“Steady now. Focus.
Look down the barrel. Breathe out. Relax.
When I count to three: Start shooting. One … Two … ”
London Baines has it all.
His ‘real-life’ TV show. All the money he’ll ever need—thanks to his wealthy father, Herbert.
And someone hiding in the wings who’d rather see him as a corpse.
In the beginning, Herbert’s fears for his son’s safety seem like parental overreaction.
But Rafferty witnesses a visceral new threat to the heart of the Baines family and realizes the only chance at keeping London alive is to take him out of view.
Reality TV: the ultimate oxymoron.
And when London disappears from right under Rafferty’s nose, a happy ending seems farther away than ever.
Can Rafferty flip the script, bring London home, and reunite father and son?
Or will the bad actors succeed in canceling London’s run—permanently?
DOWN THE BARREL is the ninth book in the Shamus Award-winning Rafferty P.I. series from author W. Glenn Duncan Jr.
If you’re a fan of Spenser, Reacher, or Elvis Cole, this series is a must-read.
Don’t miss another moment of hardboiled, wisecracking action with Rafferty P.I.
My second time with author, W. Glenn Duncan Jr. after the shorter novella Show Me the Money was enjoyed a month previously. Down the Barrel is the ninth full length novel in the long-running Rafferty PI series. It's a series which Duncan Jr. (3 books) has continued after the death of his father (6 books).
To be honest it was a book which I struggled with initially. I found it painfully slow for nearly the first half, maybe 40% with very little happening. The set up seemed to go on for ages with little action. After this point, it does kick into a slightly higher gear and things start moving.
Rafferty our main character is tasked with protecting a rich man's son against some anonymous threats, including the previous torching of London Baines' car. We have a frustrating investigation with dead ends, blind alleys and some conflict between Rafferty and his ungrateful charge, London. Herbert, London's father and Rafferty's client, is an ineffectual buffer between the two protagonists.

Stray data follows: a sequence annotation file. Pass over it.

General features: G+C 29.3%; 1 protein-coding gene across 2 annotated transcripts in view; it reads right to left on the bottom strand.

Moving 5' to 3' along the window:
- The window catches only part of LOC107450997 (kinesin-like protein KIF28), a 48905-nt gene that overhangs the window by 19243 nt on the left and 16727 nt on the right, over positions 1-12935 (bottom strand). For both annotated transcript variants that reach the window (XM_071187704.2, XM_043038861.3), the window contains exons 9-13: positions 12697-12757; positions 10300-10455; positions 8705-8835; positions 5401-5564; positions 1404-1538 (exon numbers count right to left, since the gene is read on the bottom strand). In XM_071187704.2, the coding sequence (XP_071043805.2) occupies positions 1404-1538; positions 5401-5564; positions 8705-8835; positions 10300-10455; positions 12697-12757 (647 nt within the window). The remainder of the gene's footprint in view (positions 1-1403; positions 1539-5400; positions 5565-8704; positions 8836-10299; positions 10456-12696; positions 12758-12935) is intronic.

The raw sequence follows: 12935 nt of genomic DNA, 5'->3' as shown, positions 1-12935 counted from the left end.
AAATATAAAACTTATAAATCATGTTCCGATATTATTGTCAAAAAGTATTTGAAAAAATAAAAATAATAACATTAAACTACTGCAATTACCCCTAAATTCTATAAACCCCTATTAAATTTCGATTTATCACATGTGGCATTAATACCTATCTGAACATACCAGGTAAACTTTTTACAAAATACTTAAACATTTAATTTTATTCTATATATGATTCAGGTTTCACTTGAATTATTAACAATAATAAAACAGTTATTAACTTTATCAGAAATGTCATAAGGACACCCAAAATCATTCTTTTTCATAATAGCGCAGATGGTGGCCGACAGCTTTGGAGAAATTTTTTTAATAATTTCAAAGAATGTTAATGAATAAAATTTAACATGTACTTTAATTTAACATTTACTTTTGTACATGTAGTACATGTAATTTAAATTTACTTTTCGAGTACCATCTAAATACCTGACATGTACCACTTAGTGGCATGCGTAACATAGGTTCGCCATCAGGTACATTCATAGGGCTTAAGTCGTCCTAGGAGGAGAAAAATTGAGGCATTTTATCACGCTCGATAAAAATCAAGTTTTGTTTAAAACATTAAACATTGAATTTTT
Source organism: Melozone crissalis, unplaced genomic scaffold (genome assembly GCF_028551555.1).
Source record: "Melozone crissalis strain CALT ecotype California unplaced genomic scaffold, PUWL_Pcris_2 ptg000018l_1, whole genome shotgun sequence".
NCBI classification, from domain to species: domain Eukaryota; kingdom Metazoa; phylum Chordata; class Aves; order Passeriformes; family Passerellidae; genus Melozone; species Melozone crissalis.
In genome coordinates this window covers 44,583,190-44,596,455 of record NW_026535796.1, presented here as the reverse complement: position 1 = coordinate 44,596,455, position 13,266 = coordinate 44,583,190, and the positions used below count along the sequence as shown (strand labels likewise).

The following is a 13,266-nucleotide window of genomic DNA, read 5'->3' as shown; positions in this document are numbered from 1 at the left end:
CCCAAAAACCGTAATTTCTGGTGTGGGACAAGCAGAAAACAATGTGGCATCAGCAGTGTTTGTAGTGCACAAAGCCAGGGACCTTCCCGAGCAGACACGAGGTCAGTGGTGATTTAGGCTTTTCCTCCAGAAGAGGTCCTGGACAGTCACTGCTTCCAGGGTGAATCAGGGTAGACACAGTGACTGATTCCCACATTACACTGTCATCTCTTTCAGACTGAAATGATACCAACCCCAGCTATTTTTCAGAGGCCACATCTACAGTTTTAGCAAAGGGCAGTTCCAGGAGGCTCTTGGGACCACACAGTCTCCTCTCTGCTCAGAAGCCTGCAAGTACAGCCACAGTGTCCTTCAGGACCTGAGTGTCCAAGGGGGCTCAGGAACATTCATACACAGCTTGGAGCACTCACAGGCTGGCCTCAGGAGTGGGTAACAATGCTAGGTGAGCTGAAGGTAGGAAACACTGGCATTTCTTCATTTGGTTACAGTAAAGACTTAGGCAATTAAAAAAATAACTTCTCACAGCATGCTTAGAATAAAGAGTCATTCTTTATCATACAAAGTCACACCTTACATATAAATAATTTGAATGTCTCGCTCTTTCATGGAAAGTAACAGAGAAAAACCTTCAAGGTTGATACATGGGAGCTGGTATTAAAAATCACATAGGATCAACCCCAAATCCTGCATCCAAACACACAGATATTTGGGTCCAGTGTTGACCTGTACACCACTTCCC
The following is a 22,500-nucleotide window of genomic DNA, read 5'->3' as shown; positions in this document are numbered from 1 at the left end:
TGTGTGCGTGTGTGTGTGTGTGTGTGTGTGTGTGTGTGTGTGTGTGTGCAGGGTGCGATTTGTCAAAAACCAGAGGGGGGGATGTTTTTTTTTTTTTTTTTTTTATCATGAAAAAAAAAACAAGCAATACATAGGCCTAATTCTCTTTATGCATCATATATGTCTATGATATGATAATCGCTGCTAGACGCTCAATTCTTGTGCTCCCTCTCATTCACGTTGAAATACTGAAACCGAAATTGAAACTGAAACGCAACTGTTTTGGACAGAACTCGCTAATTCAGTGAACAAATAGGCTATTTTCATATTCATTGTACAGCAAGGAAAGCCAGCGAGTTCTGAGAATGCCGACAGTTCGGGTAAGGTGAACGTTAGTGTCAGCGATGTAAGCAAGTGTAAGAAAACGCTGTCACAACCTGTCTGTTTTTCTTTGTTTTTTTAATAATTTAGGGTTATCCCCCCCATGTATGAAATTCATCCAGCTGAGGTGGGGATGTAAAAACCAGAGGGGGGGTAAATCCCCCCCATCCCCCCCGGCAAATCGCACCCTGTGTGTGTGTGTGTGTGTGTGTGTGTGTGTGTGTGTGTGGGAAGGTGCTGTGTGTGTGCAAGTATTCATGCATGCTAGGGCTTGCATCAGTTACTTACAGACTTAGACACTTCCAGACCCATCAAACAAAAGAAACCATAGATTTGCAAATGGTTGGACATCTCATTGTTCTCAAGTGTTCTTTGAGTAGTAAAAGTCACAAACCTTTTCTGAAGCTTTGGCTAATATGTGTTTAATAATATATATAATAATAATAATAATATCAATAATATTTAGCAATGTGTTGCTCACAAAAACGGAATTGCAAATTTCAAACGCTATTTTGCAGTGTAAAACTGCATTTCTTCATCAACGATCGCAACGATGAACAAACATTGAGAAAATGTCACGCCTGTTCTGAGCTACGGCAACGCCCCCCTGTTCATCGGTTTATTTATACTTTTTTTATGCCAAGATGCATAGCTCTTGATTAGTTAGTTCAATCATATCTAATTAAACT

London has a burgeoning career as a reality TV star and Rafferty's efforts to keep him safe run contrary to Baines' desire to be the centre of attention and foremost in the public's eye. I think another issue I had with the book was the fact that because the guy we were protecting wasn't especially likable it was hard not to wish him harm. Maybe the fact that he was rich, young, handsome and popular - all things I'm not - set me against him from the get go.
There are physical threats towards Baines Jr. and Rafferty and his helpers (Cowboy and Mimi) as the book progresses. Rafferty's investigation stutters and stalls. His new boat, their hideaway and refuge comes under sniper attack and gets torched (I think - I read this a month or two back and some of the details have receded). Rafferty butts heads in a peeing competition with local law enforcement, unhappy over the strife his party has brought to his small town. There's a bit of wisecracking between Rafferty and Cowboy, his back-up guy.
I think overall I felt a bit underwhelmed by it all and while the second half of the book picks up, it didn't do enough to offset a dull opening.
3 from 5
Read - February, 2022
Published - 2022
Page count - 328
Source - review copy courtesy of author
Format - Kindle